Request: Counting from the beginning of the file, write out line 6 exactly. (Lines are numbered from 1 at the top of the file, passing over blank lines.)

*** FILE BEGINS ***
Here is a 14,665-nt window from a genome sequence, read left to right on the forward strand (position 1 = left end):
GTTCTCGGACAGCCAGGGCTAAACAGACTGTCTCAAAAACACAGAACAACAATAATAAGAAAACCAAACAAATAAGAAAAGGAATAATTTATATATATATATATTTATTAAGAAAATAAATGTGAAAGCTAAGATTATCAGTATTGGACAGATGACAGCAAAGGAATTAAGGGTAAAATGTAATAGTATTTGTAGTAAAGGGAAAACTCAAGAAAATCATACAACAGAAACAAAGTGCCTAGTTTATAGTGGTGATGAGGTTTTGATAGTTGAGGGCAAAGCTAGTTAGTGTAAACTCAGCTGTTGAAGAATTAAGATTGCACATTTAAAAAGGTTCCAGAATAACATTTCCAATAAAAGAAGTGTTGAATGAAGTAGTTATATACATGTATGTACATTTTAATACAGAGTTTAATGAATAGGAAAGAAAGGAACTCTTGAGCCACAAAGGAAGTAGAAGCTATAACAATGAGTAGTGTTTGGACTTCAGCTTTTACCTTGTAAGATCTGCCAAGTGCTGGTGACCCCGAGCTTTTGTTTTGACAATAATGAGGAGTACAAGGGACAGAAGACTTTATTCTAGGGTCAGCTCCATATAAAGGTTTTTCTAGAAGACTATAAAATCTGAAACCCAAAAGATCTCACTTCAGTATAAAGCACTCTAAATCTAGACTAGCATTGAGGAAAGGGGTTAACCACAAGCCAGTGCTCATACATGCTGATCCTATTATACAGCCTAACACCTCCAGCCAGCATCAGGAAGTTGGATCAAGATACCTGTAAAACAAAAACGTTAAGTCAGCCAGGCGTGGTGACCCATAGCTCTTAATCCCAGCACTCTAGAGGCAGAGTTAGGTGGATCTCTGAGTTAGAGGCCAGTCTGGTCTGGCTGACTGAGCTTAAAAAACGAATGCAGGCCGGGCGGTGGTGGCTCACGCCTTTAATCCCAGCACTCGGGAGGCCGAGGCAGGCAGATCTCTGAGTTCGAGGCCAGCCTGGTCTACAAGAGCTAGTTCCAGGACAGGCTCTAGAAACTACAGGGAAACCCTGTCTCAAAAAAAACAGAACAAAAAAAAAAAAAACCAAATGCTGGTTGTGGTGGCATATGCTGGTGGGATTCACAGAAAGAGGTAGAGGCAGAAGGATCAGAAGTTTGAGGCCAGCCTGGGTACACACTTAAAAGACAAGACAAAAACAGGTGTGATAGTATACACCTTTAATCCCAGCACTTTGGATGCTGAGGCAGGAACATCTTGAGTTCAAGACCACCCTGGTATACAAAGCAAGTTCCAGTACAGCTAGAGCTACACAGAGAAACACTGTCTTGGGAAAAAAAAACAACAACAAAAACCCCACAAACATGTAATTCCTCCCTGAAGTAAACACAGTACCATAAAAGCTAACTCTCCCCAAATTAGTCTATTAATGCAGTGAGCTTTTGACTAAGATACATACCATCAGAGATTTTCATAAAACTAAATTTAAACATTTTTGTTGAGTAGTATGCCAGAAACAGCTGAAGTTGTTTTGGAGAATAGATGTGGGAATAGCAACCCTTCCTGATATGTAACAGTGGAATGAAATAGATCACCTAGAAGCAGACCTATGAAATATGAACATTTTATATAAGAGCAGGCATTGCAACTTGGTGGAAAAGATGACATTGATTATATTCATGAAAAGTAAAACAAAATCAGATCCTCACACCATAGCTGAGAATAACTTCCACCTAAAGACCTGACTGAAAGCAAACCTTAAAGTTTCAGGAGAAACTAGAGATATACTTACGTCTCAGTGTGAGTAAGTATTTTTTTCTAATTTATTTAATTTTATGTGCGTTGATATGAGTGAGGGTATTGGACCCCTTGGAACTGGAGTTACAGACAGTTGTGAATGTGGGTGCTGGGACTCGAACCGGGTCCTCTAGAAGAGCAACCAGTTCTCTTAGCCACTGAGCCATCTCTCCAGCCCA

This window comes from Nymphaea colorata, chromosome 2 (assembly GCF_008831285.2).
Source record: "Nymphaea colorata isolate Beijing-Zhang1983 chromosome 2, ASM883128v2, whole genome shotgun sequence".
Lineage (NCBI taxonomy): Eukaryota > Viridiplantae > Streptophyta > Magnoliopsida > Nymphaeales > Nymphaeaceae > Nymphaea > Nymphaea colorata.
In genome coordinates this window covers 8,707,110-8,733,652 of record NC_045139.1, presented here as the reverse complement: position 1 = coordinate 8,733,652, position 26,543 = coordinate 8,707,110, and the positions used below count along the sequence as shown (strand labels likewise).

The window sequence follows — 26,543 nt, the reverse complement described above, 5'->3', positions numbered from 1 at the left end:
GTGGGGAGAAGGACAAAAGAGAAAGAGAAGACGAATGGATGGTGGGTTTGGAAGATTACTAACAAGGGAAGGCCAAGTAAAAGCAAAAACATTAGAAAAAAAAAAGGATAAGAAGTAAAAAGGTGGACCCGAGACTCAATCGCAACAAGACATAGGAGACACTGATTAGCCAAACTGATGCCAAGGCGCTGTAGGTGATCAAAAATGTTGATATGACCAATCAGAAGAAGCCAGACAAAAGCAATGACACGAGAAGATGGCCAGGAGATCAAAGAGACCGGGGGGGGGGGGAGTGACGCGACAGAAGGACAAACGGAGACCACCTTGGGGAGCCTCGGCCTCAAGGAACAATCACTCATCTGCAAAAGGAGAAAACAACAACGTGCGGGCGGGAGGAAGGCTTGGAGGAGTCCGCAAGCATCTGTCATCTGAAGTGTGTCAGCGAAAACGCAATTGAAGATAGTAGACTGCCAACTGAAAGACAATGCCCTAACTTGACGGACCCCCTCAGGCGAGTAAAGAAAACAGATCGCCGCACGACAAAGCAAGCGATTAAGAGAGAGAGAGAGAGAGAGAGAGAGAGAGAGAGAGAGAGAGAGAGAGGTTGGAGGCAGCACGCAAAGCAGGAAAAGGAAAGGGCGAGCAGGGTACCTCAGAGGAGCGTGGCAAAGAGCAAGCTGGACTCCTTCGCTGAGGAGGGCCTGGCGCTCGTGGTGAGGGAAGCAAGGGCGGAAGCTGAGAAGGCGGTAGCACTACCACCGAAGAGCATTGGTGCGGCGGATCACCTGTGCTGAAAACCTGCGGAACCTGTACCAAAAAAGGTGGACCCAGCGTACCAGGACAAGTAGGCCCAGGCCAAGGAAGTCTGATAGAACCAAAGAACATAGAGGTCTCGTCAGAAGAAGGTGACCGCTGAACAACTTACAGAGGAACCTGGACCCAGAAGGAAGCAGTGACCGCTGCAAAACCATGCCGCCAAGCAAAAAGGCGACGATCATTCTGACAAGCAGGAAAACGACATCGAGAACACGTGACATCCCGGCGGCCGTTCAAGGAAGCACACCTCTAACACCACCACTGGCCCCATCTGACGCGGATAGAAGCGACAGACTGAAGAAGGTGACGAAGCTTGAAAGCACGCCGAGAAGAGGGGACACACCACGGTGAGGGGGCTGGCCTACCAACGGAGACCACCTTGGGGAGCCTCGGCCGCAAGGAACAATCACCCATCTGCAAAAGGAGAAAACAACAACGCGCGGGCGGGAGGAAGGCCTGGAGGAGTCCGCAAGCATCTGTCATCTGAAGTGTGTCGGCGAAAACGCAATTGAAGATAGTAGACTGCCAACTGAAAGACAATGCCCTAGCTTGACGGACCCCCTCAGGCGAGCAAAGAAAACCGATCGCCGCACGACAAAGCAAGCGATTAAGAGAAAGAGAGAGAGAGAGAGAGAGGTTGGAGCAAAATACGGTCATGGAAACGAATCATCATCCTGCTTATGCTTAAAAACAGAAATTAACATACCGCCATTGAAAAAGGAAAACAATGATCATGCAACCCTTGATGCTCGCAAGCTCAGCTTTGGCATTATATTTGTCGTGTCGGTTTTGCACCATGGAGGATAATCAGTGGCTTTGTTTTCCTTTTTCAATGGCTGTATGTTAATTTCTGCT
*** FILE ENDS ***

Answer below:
In genome coordinates this window covers 8,707,110-8,733,652 of record NC_045139.1, presented here as the reverse complement: position 1 = coordinate 8,733,652, position 26,543 = coordinate 8,707,110, and the positions used below count along the sequence as shown (strand labels likewise).